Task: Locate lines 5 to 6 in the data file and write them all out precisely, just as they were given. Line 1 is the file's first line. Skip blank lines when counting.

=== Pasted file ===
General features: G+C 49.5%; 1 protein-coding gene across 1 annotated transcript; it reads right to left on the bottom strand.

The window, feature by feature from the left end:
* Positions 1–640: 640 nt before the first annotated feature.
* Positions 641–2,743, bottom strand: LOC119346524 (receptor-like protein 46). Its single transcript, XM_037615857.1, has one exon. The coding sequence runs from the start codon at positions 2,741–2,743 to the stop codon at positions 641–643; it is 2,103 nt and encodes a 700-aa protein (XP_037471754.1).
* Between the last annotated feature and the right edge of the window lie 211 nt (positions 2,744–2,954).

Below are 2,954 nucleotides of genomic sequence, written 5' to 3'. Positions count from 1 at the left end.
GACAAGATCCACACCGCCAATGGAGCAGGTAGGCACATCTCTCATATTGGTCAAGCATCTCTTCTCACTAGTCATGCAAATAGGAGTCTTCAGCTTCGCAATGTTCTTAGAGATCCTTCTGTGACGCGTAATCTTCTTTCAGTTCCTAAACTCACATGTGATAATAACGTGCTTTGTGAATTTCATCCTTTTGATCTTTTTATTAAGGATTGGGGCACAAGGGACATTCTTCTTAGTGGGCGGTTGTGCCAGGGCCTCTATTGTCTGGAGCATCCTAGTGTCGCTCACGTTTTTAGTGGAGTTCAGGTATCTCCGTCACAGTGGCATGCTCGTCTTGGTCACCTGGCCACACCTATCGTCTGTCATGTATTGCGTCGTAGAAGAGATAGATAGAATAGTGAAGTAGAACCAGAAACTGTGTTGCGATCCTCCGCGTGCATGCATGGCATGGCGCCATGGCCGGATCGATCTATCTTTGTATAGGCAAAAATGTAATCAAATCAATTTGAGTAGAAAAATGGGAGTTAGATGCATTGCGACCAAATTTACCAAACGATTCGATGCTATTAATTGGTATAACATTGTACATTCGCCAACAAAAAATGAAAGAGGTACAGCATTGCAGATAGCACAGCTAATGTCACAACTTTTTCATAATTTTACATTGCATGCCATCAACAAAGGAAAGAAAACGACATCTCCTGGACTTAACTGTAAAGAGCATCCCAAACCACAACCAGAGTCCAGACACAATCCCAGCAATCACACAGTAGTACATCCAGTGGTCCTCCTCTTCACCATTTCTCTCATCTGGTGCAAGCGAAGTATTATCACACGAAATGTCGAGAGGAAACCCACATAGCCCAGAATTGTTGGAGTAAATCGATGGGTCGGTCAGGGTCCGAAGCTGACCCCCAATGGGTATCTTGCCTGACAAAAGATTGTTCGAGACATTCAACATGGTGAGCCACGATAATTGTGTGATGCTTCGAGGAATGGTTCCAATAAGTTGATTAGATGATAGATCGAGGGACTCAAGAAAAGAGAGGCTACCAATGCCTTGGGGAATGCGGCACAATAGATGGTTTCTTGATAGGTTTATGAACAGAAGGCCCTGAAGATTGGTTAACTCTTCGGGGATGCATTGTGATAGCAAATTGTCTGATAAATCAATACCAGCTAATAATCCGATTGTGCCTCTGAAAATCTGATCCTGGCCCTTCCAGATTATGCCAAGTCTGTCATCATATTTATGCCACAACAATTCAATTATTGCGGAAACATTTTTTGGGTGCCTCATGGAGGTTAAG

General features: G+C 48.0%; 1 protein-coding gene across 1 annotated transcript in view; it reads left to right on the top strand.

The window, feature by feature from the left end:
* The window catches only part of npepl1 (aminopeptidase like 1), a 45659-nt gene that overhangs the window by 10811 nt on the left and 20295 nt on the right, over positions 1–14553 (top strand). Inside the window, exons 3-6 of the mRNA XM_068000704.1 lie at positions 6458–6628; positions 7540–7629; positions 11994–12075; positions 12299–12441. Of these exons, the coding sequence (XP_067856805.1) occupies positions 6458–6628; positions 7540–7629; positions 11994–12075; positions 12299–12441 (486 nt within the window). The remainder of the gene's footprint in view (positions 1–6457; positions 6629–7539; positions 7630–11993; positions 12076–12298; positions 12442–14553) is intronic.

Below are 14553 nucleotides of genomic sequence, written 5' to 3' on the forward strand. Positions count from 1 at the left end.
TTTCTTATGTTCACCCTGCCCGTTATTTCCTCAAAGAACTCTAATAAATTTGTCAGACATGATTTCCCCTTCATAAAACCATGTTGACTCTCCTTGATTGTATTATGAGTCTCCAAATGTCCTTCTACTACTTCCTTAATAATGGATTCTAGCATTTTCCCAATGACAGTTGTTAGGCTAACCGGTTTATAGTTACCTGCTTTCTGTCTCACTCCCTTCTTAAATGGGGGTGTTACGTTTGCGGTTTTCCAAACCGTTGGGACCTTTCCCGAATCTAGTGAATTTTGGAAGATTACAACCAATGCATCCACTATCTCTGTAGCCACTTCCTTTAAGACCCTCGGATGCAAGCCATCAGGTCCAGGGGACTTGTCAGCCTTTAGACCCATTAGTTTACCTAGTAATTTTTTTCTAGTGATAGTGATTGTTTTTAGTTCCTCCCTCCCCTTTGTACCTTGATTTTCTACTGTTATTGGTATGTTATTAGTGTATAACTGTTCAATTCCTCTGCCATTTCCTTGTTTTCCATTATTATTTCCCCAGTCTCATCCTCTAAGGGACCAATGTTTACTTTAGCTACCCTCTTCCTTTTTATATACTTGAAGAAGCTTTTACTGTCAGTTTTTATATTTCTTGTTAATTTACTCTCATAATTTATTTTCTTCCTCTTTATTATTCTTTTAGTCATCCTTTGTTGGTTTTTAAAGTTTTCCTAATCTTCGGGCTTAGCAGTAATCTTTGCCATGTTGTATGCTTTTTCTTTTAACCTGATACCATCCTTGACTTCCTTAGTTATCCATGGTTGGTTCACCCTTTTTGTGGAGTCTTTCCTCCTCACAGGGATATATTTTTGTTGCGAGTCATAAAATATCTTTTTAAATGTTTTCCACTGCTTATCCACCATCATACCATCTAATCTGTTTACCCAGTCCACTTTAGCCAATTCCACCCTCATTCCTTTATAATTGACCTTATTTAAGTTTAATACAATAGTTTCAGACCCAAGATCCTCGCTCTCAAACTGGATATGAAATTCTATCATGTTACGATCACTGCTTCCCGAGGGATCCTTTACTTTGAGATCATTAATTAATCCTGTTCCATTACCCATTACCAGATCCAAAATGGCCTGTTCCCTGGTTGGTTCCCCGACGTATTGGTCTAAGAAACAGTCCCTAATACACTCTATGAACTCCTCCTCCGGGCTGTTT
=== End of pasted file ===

* Between the last annotated feature and the right edge of the window lie 211 nt (positions 2,744–2,954).

Below are 2,954 nucleotides of genomic sequence, written 5' to 3'. Positions count from 1 at the left end.